One late summer afternoon just after my landlord installed a satellite dish, I happened upon an episode of Peter Gunn, a ’50s detective show featuring Henry Mancini’s hip scoring. The show captured a delicious moment in time when film noir, jazz and the beat generation converged.
Not surprisingly, Dominque Eade’s When The Wind Was Cool, on RCA Victor, a tribute to June Christy and Chris Connor, sets that same hip mood. Christy and Connor came to prominence with Stan Kenton, their sultry voices a wonderfully refreshing balm for his bombastic big band.
Eade, a vocal virtuoso, is their natural successor. She’s passionate, intelligent and, absolutely essential for a jazz singer, distinctively hip.
What could have easily been another campy nostalgia fest turns out to be an intriguing take on standards associated with Christy and Connor, such as “All About Ronnie,” “Poor Little Rich Girl,” “Lullaby of Birdland” and “The Wind,” with Eade’s collaborators including Benny Golson, Fred Hersch and vibist supreme Steve Nelson. Superhip charts by Eade, Philip Johnson, saxophonist Alan Chase (Eade’s husband) and Hersch elevate the proceedings as well.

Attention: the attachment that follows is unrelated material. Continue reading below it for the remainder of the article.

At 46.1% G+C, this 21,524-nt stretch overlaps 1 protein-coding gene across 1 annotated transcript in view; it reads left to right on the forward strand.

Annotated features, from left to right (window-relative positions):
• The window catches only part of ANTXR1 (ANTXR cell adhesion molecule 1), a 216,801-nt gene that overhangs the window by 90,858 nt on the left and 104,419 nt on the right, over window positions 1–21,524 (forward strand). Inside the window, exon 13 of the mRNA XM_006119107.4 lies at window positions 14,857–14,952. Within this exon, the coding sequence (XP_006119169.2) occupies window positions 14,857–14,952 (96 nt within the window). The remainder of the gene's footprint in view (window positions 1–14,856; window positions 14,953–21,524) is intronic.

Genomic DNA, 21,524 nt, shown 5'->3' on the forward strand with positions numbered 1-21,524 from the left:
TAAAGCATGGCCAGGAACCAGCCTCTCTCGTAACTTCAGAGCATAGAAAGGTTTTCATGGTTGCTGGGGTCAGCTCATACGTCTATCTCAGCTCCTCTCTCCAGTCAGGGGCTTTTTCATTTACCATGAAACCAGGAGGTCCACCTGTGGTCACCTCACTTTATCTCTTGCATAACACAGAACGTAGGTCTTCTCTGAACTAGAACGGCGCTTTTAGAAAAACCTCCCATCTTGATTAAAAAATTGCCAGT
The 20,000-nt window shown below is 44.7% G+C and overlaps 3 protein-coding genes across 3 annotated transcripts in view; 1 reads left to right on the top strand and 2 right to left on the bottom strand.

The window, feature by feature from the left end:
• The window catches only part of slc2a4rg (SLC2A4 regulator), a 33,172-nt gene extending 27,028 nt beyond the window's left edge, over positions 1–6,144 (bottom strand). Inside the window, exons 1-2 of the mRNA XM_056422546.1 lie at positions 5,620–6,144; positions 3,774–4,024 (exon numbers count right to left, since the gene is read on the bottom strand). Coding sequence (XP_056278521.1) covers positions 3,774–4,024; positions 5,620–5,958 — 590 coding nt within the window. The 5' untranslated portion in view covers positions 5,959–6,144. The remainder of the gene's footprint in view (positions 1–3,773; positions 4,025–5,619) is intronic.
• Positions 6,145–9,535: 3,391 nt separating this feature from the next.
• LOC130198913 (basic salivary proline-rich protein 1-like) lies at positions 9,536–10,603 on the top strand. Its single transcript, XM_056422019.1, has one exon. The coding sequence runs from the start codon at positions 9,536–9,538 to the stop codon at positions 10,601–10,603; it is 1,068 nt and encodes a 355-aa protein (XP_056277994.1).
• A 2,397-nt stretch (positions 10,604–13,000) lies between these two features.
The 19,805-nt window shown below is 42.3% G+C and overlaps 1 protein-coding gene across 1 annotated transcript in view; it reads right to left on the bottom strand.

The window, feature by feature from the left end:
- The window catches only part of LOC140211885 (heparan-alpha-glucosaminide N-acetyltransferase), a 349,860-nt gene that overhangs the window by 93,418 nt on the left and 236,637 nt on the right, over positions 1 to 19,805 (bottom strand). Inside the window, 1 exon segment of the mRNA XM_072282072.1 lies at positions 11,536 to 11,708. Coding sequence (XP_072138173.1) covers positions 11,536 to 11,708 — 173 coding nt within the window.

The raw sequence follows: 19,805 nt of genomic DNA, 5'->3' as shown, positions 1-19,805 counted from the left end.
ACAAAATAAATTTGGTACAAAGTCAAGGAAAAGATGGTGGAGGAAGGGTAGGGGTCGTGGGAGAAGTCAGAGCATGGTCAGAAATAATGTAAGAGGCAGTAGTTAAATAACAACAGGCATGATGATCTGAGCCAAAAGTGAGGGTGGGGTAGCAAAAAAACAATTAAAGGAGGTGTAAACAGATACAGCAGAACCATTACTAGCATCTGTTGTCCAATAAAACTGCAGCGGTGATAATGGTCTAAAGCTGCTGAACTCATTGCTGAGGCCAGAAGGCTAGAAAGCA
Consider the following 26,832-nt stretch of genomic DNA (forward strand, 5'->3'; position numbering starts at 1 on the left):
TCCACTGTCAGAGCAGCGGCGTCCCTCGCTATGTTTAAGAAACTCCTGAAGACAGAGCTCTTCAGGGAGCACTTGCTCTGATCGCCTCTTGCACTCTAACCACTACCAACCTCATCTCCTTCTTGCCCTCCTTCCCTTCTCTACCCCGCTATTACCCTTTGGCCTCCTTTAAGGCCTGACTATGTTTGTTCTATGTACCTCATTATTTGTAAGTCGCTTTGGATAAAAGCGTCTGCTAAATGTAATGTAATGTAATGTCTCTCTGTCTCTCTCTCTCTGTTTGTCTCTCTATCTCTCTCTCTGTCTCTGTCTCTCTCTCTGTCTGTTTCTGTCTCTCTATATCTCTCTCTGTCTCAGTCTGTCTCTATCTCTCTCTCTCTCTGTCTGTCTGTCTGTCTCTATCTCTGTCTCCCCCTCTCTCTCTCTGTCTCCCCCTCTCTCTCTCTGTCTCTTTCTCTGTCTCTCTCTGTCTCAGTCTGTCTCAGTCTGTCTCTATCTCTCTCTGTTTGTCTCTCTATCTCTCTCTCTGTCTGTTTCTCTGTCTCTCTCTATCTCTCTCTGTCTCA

“These are wonderful and flexible songs,” Eade reports “and they really lent themselves to using different instrumentation as part of the sound.”
Eade discovered the repertoire while a student of the remarkably gifted Ran Blake at the New England Conservatory where she did undergraduate, then graduate work. For the past 14 years, she has been teaching there as well. “The great thing about teaching is encouraging people to become involved in something you think is really great and show them how they can become part of it,” she explains.
In addition to her pristine alto and exceptional harmonic sense, Eade has a way of cutting right to the essence of song. “You have to go deep inside yourself to let go of the stuff that gets in the way of creating something beautiful.”